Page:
Rich responded to Scott’s “let’s get to work” slogan with “let’s get real,” attacking the governor for rejecting federal high-speed rail funds and for proposing “Republican solutions” that “pit health care against education, our seniors in nursing homes against elementary school students, our desperately ill against teachers, our transplant patients against school books and classrooms.”

House Democratic Leader Ron Saunders of Key West offered a live video response after Scott’s address.

“Florida Democrats agree with Governor Rick Scott that job creation is the No. 1 issue facing our state, but many of us disagree with some of the governor’s decisions,” said Saunders. “The governor says that cutting the state’s corporate income tax is the best way to attract businesses to our state. But giving tax breaks to big businesses will not help our economy if it takes money away from our state’s public schools.

“Governor Scott has proposed a 10 percent cut in public school funding and major cuts to our colleges and universities,” continued Saunders. “Will businesses want to come to a state that does not properly fund the schools their employees’ children will attend or the colleges from which they will hire their employees?”

Saunders went after the governor for supporting “drastic cuts to our state’s health care programs that will cost taxpayers more money” and for hurting working class Floridians.


“The governor’s budget uses a reverse Robin Hood approach,” insisted Saunders. “It takes money from the poor and middle class and gives tax breaks to the rich and to large corporations. While that may make a few big campaign contributors happy, it’s not fair and it’s not what most citizens want.”


Reach Kevin Derby at derby@sunshinestatenews.com or at (850) 727-0859. Gray Rohrer and Lane Wright contributed to this story.

Comments (1)

12:10PM MAR 10TH 2011
Big business is the primary job creator in an economy-they take the risks so they deserve any profit they make. Relaxing regulatory strings help business thrive as long as it is done with common-sense-hopefully legislators will do their best there. I agree with Gov. Scott on this. Legislators must stop class warfare big business hysteria &realize businesses are operated by Florida residents just like themselves-everyone expects to make money by working harder and smarter. Sure, Wall Street had some problems but are legislators forgetting the government's role in the economic collapse - Freddie Mac/Fannie May, duplication of gov.-run programs, giving aid to every Country on the face of the Earth (whether they hate America or not) and general gov. corruption?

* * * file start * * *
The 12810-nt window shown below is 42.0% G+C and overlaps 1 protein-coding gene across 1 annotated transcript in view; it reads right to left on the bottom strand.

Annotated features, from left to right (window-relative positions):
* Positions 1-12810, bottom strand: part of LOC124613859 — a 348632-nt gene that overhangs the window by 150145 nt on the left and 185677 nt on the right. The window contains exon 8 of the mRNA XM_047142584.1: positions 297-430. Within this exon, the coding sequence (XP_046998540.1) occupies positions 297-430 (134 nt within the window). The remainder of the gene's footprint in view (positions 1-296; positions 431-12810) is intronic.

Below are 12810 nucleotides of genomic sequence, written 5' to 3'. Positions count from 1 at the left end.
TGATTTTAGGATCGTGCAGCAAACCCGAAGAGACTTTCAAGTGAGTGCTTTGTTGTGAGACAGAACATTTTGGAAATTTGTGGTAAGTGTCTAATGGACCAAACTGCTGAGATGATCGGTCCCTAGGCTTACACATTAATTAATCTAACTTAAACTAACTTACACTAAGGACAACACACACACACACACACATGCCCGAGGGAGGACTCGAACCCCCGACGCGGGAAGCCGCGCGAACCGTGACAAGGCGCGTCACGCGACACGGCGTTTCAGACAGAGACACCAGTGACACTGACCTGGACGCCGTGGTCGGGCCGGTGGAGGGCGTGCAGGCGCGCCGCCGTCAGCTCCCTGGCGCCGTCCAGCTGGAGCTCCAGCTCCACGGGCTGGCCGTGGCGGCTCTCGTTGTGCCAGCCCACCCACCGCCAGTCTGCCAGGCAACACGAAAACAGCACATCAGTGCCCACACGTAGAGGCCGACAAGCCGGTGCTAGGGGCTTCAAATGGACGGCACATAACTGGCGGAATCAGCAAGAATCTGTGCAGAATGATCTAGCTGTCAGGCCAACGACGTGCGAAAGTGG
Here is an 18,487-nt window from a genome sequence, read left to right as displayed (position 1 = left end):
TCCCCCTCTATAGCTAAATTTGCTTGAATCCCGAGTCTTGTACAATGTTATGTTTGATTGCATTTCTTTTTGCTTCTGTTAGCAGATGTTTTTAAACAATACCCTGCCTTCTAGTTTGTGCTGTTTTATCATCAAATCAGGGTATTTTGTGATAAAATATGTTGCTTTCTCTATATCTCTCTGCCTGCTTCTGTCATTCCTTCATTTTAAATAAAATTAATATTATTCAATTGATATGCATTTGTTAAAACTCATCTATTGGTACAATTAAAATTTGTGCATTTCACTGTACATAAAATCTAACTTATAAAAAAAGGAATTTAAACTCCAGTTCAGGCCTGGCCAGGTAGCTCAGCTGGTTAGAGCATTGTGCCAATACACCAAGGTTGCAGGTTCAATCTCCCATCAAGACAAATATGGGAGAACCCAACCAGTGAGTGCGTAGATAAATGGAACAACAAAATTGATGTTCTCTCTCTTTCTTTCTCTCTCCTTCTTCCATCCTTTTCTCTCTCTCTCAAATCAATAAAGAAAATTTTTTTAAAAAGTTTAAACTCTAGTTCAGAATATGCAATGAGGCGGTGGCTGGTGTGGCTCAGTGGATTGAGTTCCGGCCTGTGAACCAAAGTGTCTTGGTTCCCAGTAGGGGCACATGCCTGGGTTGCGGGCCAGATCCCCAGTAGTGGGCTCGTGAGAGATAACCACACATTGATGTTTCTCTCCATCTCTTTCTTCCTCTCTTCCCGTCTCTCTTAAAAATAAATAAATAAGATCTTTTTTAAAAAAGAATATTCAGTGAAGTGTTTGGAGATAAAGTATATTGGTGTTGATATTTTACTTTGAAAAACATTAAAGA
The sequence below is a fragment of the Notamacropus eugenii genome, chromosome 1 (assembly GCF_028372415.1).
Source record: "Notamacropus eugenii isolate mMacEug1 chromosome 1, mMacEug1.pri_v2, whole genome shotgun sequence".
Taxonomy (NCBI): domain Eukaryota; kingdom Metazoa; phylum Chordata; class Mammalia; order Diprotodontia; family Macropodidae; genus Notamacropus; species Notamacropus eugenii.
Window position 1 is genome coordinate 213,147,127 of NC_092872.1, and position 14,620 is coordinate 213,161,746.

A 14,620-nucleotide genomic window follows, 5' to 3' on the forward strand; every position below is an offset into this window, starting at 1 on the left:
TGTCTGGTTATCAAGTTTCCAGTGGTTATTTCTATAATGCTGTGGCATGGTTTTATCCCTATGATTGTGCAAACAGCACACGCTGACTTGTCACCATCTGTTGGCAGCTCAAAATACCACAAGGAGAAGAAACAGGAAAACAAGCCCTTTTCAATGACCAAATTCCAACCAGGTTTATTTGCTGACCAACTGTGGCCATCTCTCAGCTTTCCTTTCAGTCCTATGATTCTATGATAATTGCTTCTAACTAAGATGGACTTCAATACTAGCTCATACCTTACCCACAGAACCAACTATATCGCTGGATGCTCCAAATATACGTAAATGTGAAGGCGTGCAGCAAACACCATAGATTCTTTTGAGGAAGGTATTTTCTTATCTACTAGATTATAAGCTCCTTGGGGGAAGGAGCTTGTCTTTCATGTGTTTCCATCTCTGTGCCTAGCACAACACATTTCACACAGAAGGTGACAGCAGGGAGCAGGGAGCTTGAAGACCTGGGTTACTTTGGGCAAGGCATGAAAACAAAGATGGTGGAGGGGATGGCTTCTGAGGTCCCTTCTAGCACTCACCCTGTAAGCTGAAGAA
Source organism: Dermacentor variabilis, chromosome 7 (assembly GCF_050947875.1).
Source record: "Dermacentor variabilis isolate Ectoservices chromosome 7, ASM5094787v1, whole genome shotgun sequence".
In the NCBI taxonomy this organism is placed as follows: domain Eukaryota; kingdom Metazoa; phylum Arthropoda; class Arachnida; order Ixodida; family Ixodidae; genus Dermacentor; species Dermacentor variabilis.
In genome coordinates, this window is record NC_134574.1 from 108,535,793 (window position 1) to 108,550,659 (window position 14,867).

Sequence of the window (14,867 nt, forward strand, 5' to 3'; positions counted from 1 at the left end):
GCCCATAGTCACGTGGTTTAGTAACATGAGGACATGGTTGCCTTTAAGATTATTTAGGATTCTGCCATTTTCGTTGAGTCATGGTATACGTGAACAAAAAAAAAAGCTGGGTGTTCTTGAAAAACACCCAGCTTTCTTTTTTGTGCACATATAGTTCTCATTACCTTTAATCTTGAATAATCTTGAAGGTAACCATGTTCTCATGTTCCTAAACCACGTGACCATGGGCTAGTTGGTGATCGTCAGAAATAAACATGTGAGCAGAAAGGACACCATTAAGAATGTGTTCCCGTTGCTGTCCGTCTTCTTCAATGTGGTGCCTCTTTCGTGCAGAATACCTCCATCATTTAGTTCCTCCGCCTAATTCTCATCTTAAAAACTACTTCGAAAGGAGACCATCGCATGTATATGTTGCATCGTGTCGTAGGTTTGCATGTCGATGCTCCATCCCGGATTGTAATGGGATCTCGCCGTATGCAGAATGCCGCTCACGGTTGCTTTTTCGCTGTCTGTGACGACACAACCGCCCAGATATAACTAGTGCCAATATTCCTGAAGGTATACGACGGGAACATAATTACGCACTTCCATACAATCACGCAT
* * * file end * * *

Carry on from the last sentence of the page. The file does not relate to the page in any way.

I agree w/Gov. Scott that curbing entitlements is long overdue. ILLEGAL IMMIGRATION is the biggest entitlement in FL costing taxpayers @ 3 billion/year (2009 FAIRUS.org est) and that cost is rising each day. Gov. Scott supports E-VERIFY and kudos to him for passing E-VERIFY for state employees. But he must do more, and champion E-VERIFY for all businesses in FL. In doing this, Gov. Scott can "create"700,000 thousand jobs threby getting back those jobs for Floridians that the illegals stole from us.

It's time for Gov. Scott and legislators to speak out against the biggest travesty laid on Florida residents - illegal immigration. ONE BILL - E-VERIFY,
to cut billions from FL's state expenses, to level playing field for ALL businesses in FL, to give thousands of jobs back to Floridians, and to be the model for government with courage and integrity,which uses Floridian's tax money in THEIR best interests.

Self-righteous legislators need to ask themselves 2 questions this session: Why are they supporting illegal aliens with Floridians tax money, since there is a fed. law against supporting illegal aliens, and 2. whose side are you on anyway - Do you want to give jobs to illegal aliens or do you want to give job to legal workers in Florida - just some food for thought while some legislators are "lovingly" working with Gov. Scott for the next couple of months.

Lastly, gotta say it, legislators' goal in passing bills must always be to uphold the law and laissez-faire. Legislators who don't believe in Capitalism should find another job outside of America (and Florida).